The 50% Opacity Box

The 50% Opacity Box with lots of dots going into a ox in a smooth line and coming out scattered

Since coming to NC State 3 semesters ago, I’ve been wondering why the professors here won’t make it more obvious which design philosophies are the “right” ones to subscribe to. They even go so far as to assign readings from design academics whom they disagree with. Like the “black box” of machine learning software, students emerge from graduate school with changed perceptions and new design philosophies, but it’s unclear to me what happens in the middle. At least that’s the way it seemed. I was having trouble figuring out how the alumni got from point A to point B.

Now, I think the process is more like a “slightly opaque box”. Having had real conversations with professors about design, I know that you can just ask them what they think and they’ll tell you. “This guy’s ideas are outdated,” “I like her writing,” etc. But they are very careful about steering you in any one direction. There is still something about the “grad school algorithm” that is blurry to me, something that is shaping us (the students) that I can’t get a good focus on.

Having recently attended a workshop on conversation and cybernetics with Paul Pangaro, I have been thinking a lot about the power that conversation has. AI is improving at exponential speeds but artificial conversational agents are still pretty dull. They don’t understand irony or sarcasm and they are just products of the training data given to them. Myself, my grad school colleagues, and professors have also been shaped by our own design educations, careers, and the work that we consume. But we are also deeply affected by non-design interests, varied backgrounds, families, spirituality, art, and more.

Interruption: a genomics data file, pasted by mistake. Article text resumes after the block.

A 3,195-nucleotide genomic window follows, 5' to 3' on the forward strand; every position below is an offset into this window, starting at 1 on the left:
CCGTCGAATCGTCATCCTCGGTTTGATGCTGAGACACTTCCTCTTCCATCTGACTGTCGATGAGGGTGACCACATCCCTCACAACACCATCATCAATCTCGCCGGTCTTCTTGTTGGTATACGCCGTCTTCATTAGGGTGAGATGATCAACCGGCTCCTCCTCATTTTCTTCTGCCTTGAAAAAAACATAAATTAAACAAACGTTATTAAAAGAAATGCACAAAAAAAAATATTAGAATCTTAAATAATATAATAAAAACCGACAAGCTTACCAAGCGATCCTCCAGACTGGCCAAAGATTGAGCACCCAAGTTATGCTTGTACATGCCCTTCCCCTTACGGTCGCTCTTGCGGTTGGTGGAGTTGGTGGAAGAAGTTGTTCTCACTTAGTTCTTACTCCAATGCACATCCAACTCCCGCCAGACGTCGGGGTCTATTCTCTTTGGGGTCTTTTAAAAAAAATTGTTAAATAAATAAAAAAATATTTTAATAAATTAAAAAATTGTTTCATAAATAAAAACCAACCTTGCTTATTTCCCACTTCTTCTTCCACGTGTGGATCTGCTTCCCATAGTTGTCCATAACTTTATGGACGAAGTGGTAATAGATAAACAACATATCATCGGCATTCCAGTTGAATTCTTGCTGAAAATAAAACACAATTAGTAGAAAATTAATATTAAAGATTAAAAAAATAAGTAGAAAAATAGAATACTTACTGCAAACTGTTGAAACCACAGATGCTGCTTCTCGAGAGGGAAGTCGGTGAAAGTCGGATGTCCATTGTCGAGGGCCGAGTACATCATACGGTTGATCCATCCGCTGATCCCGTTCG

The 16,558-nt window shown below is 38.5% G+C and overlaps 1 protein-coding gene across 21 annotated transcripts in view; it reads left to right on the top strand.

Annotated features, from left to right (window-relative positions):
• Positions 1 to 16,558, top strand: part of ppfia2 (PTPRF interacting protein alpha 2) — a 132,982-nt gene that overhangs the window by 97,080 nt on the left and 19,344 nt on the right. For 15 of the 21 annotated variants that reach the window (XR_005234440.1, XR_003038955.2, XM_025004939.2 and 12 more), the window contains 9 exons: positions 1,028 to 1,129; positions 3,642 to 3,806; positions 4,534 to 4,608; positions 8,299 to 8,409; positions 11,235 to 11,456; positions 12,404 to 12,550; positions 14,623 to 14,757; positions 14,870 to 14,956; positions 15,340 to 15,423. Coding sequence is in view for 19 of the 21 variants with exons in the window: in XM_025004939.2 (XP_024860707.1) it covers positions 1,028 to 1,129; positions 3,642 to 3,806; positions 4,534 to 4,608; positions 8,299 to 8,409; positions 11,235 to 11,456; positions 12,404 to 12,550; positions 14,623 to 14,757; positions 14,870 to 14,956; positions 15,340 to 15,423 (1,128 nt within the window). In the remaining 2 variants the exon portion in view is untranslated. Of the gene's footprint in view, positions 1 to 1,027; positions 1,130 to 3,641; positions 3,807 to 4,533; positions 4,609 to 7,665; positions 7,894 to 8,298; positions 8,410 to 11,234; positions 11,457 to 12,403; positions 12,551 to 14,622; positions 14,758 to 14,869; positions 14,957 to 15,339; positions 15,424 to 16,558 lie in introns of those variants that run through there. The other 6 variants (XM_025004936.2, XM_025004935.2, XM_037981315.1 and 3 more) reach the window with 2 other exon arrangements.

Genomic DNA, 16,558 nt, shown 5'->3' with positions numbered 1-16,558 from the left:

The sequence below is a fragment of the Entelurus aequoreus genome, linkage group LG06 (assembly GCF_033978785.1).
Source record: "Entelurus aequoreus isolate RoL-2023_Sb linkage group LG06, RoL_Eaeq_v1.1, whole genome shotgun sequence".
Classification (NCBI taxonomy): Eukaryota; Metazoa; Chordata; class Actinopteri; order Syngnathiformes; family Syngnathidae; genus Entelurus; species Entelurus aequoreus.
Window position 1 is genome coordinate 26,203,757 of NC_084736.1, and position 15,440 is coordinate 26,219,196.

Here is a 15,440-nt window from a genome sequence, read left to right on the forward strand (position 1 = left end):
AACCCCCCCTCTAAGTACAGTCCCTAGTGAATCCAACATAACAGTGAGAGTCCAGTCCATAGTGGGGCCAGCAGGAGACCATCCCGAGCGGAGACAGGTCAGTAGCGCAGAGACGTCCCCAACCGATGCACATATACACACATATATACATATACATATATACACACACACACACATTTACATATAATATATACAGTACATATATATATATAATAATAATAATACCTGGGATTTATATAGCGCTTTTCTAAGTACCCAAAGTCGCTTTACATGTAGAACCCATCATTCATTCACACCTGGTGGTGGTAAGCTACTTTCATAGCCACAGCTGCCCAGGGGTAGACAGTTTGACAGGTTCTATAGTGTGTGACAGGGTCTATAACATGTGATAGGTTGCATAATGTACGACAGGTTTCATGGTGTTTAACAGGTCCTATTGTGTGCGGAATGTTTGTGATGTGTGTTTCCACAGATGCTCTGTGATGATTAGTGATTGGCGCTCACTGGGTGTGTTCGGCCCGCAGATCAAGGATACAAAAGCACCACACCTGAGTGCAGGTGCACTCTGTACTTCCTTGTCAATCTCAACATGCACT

Graduate school is a series of conversations, with ourselves, with our peers, and with our own work. These conversations have a cybernetic (steering) quality to them. But the conversations we have with each other shape our design perspectives in more complex ways than can be illustrated in an  algorithm. There is a certain magic to it though, not unlike the black box of a machine learning algorithm.